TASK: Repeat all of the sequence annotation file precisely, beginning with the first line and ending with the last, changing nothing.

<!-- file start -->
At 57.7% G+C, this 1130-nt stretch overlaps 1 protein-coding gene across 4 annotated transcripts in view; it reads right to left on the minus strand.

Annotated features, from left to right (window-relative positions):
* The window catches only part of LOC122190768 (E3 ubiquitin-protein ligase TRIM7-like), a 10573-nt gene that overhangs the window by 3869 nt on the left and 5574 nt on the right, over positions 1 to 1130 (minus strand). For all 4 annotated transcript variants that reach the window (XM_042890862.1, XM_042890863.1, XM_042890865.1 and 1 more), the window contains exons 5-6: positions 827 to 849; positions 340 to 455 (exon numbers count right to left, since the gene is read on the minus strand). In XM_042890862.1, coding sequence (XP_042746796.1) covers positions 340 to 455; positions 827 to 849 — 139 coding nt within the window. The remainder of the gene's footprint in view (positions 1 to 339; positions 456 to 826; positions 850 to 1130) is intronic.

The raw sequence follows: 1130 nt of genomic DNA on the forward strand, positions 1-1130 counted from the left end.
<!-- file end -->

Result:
At 57.7% G+C, this 1130-nt stretch overlaps 1 protein-coding gene across 4 annotated transcripts in view; it reads right to left on the minus strand.

Annotated features, from left to right (window-relative positions):
* The window catches only part of LOC122190768 (E3 ubiquitin-protein ligase TRIM7-like), a 10573-nt gene that overhangs the window by 3869 nt on the left and 5574 nt on the right, over positions 1 to 1130 (minus strand). For all 4 annotated transcript variants that reach the window (XM_042890862.1, XM_042890863.1, XM_042890865.1 and 1 more), the window contains exons 5-6: positions 827 to 849; positions 340 to 455 (exon numbers count right to left, since the gene is read on the minus strand). In XM_042890862.1, coding sequence (XP_042746796.1) covers positions 340 to 455; positions 827 to 849 — 139 coding nt within the window. The remainder of the gene's footprint in view (positions 1 to 339; positions 456 to 826; positions 850 to 1130) is intronic.

The raw sequence follows: 1130 nt of genomic DNA on the forward strand, positions 1-1130 counted from the left end.